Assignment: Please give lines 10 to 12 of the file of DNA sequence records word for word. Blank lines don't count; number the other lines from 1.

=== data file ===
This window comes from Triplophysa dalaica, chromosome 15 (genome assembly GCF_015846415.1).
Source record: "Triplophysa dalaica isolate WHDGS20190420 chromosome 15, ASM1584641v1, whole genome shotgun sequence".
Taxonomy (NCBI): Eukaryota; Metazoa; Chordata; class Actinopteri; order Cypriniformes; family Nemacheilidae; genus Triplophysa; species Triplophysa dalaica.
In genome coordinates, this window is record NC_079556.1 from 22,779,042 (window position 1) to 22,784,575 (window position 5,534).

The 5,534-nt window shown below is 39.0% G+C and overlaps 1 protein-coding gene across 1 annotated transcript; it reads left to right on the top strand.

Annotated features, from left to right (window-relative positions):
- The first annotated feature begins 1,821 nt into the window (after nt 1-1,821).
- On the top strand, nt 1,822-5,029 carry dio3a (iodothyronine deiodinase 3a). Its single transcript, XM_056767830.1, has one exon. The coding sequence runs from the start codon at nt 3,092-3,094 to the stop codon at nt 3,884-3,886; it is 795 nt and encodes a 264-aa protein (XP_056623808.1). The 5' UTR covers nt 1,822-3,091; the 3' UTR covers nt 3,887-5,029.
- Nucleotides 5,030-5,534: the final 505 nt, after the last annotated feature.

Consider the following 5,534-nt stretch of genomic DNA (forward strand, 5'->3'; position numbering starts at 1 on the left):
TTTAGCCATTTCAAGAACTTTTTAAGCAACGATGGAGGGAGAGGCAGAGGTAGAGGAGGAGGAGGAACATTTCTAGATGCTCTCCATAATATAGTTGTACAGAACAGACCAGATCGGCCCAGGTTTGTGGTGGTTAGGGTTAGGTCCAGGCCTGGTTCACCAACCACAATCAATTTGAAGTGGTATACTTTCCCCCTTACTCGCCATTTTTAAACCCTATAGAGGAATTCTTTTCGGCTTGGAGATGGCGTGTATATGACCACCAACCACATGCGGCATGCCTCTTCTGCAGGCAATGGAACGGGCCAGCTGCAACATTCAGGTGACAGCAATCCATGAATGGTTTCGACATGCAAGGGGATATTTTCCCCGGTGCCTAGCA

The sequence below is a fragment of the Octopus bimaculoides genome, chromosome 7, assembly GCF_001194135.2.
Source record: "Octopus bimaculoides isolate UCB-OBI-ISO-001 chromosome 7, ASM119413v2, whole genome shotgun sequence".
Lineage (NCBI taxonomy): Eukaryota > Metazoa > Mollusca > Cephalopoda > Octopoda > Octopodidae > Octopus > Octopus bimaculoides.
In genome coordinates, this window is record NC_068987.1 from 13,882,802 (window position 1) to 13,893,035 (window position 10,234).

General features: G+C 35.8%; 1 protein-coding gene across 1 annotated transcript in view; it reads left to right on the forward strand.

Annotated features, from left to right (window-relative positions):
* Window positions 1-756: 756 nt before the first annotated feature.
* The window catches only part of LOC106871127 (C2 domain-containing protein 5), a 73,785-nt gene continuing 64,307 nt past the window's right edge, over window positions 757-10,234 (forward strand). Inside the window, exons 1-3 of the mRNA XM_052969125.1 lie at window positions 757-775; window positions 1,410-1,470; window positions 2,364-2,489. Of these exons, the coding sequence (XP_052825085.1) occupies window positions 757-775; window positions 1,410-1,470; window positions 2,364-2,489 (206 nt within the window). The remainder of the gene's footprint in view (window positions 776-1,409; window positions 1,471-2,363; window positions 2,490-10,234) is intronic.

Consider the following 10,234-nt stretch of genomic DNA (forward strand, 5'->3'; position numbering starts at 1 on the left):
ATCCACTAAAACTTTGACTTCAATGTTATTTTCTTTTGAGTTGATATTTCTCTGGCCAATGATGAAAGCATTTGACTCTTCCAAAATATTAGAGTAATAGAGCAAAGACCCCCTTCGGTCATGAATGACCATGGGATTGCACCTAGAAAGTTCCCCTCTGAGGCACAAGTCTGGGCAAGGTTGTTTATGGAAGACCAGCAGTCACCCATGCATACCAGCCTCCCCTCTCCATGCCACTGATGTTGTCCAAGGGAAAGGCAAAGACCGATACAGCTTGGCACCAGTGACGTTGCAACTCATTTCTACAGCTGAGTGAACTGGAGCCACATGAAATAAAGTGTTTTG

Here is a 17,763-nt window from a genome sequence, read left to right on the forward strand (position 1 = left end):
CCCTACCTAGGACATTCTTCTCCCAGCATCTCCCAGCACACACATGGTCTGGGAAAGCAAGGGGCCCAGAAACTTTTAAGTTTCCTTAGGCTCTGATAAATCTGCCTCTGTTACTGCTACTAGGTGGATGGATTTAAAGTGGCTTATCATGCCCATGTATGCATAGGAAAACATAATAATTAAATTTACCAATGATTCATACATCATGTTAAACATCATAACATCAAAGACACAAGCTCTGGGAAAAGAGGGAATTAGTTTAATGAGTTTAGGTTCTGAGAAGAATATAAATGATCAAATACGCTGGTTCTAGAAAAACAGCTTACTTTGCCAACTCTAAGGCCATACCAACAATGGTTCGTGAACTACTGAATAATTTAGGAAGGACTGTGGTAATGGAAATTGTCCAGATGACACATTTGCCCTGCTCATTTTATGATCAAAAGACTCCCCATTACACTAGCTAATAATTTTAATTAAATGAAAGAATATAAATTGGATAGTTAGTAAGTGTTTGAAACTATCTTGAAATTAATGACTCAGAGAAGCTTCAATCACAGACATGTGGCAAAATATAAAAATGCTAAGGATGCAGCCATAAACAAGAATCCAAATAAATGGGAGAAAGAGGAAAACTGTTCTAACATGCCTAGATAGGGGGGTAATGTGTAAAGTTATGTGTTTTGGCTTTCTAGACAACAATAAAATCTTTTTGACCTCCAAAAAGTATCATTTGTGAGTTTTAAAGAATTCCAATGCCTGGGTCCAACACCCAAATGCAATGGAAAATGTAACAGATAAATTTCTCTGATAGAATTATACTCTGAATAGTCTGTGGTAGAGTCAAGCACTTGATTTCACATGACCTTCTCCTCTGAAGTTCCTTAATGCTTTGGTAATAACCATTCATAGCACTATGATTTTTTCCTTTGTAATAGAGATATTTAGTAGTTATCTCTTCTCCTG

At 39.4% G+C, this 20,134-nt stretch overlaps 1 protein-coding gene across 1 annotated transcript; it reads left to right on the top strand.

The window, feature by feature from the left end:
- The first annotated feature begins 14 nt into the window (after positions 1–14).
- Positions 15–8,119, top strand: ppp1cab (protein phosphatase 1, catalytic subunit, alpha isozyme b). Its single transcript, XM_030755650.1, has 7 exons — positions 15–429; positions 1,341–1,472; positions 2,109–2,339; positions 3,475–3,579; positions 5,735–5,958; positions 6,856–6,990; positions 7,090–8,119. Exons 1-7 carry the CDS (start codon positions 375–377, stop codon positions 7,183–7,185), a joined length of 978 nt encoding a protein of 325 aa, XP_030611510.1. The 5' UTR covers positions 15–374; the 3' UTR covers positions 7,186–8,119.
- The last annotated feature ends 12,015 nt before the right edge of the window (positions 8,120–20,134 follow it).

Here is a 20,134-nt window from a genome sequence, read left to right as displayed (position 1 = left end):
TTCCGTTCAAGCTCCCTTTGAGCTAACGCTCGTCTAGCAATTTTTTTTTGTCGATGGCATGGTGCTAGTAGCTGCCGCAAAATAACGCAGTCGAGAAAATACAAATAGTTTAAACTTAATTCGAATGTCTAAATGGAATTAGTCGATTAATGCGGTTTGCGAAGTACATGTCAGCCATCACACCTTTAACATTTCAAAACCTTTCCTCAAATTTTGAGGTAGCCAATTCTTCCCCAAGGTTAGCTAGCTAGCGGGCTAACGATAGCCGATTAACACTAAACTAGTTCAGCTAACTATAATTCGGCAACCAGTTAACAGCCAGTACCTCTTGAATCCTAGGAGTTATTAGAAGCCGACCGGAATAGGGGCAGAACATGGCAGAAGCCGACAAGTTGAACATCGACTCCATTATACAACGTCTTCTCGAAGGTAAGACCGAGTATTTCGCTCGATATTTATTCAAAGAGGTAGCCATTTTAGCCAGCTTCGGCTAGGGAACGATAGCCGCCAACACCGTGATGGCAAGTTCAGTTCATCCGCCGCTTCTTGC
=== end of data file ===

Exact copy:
Consider the following 5,534-nt stretch of genomic DNA (forward strand, 5'->3'; position numbering starts at 1 on the left):
TTTAGCCATTTCAAGAACTTTTTAAGCAACGATGGAGGGAGAGGCAGAGGTAGAGGAGGAGGAGGAACATTTCTAGATGCTCTCCATAATATAGTTGTACAGAACAGACCAGATCGGCCCAGGTTTGTGGTGGTTAGGGTTAGGTCCAGGCCTGGTTCACCAACCACAATCAATTTGAAGTGGTATACTTTCCCCCTTACTCGCCATTTTTAAACCCTATAGAGGAATTCTTTTCGGCTTGGAGATGGCGTGTATATGACCACCAACCACATGCGGCATGCCTCTTCTGCAGGCAATGGAACGGGCCAGCTGCAACATTCAGGTGACAGCAATCCATGAATGGTTTCGACATGCAAGGGGATATTTTCCCCGGTGCCTAGCA

The sequence below is a fragment of the Octopus bimaculoides genome, chromosome 7, assembly GCF_001194135.2.